Progress not the same to everyone

Photo by Valory Isaacson One of the windmill blades headed for the Arkwright project travels on Interstate 86.

At mile marker 448 heading west on the New York State Thruway, motorists start to get a glimpse of Chautauqua County in the distance. Only one month ago, it was just the rolling hills of Arkwright.

Today, there are landmarks of a different sort dotting those scenic views. Some greet them with cheers. Others have great disdain for the objects.

Nineteen miles from the Dunkirk-Fredonia Exit 59, the wind turbines are in sight. Many thought it would never happen. It is partly the reason the opposition became more vocal the closer construction efforts came.

Last week in this newspaper, our May 15 edition, showed just how volatile the issue could be.

It pictured two Arkwright residents in disagreement over the towers. One for it, one against. In recent days, both have submitted apologies to one another. But the wounds remain — much like those who feared our current president in Election 2016.

Was it really meant to be?

Kellen Ingalls, project manager for EDP Renewables, takes a special pride in this effort. Raised in the Southern Tier — and a graduate of the State University of New York at Fredonia — he grew up watching as businesses moved away from our region.

Today, however, he is part of a massive construction venture that includes 36 turbines that will forever change how we look at those hills. It has created a number of jobs and brought a jolt of spending with those working here to area restaurants and hotels.

“It’s good to see progress after all these years,” Ingall said.

But it continues to spark controversy even though it is a cleaner alternative than what this region had in the past in terms of coal-powered plants at NRG locations in Dunkirk and Tonawanda. Both those facilities are closed, but NRG in the city may be repowering with natural gas in the coming years. Officials from the company have been visiting here recently to evaluate how to possibly move forward with the facility conversion in the coming years.

For now, Arkwright’s long 15-year power battle has ended and the more than 350-foot towers — similar to the height of Buffalo’s City Hall — are quite visible for miles to the east. Erin Bowser, director of project management at EDP, says all the turbines in the 78.4 megawatt undertaking will likely be in place by the end of June.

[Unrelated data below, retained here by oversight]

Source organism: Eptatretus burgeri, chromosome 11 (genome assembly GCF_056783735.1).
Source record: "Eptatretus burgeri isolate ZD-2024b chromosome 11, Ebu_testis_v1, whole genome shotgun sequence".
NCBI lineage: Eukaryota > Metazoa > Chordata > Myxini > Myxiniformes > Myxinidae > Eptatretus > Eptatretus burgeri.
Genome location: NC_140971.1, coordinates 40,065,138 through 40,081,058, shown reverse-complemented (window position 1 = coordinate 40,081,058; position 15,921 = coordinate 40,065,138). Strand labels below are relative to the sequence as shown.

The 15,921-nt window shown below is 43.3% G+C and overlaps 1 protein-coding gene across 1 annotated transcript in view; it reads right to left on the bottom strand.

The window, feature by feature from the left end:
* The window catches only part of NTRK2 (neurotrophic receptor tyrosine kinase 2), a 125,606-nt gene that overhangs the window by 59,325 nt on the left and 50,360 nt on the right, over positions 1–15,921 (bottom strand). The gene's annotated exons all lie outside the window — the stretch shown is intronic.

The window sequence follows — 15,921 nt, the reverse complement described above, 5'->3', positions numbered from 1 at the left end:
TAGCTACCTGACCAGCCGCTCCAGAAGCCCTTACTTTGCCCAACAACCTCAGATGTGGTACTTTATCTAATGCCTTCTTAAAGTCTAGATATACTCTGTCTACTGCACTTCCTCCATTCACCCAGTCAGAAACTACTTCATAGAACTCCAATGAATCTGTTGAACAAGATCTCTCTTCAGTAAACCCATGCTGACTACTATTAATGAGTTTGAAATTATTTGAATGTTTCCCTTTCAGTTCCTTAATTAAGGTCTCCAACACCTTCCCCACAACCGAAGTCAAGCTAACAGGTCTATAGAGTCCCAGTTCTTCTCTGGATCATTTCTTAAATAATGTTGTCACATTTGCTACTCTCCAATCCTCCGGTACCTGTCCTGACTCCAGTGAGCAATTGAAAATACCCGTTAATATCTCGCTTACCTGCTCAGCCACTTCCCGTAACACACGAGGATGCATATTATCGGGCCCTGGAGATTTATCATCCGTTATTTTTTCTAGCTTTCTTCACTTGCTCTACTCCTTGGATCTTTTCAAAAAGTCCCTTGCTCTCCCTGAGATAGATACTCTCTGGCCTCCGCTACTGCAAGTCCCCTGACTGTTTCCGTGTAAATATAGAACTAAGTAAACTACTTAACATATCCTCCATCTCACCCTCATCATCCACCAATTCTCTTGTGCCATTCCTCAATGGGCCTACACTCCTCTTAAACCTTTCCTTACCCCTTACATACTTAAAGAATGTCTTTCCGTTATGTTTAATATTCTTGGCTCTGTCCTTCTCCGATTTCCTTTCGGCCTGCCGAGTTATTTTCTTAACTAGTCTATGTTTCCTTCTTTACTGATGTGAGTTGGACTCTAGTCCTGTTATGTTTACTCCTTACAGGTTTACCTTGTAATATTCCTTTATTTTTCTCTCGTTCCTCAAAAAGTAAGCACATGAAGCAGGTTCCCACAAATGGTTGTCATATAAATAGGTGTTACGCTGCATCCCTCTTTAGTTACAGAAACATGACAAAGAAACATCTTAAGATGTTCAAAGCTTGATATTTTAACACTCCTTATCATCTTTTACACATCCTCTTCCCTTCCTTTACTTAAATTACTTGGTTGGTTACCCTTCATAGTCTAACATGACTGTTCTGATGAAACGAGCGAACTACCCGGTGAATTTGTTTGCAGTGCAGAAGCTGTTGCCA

Currently, the oversized loads of materials are coming piece by piece. “It is pretty regular,” Bowser said. “One full turbine a day takes eight or nine trucks.”

Deliveries also must comply with state regulations. In New York, those deliveries that are coming from a warehouse in Hamburg can happen during the week from 11 a.m. to 2 p.m. since the oversized loads are not allowed during the hours school buses are on the road.

On a recent trip to Jamestown, this motorist passed three of those loads in less than 30 minutes. That is an indicator of the urgency to finish before July.

For Ingalls, it’s a mission and a trip down memory lane. “I get to come back to where I went to college and build a project, a renewable energy project,” he said. “That’s really rewarding.”

Opponents, however, see it as a scar on our natural surroundings.

Progress, for better or worse, always has two sides — even in efforts that make great sense. It’s not only with the turbines, it’s that way with the potential relocation of Brooks Memorial Hospital, the Department of Transportation’s roundabout for Routes 20 and 60 as well as the Athenex project.

Arkwright’s changes have happened quickly — and can be seen for miles. Other future developments also will have great impact — on our landscape and way of life.

Stay tuned.

John D’Agostino is the OBSERVER publisher. Send comments to or call 366-3000, ext. 401.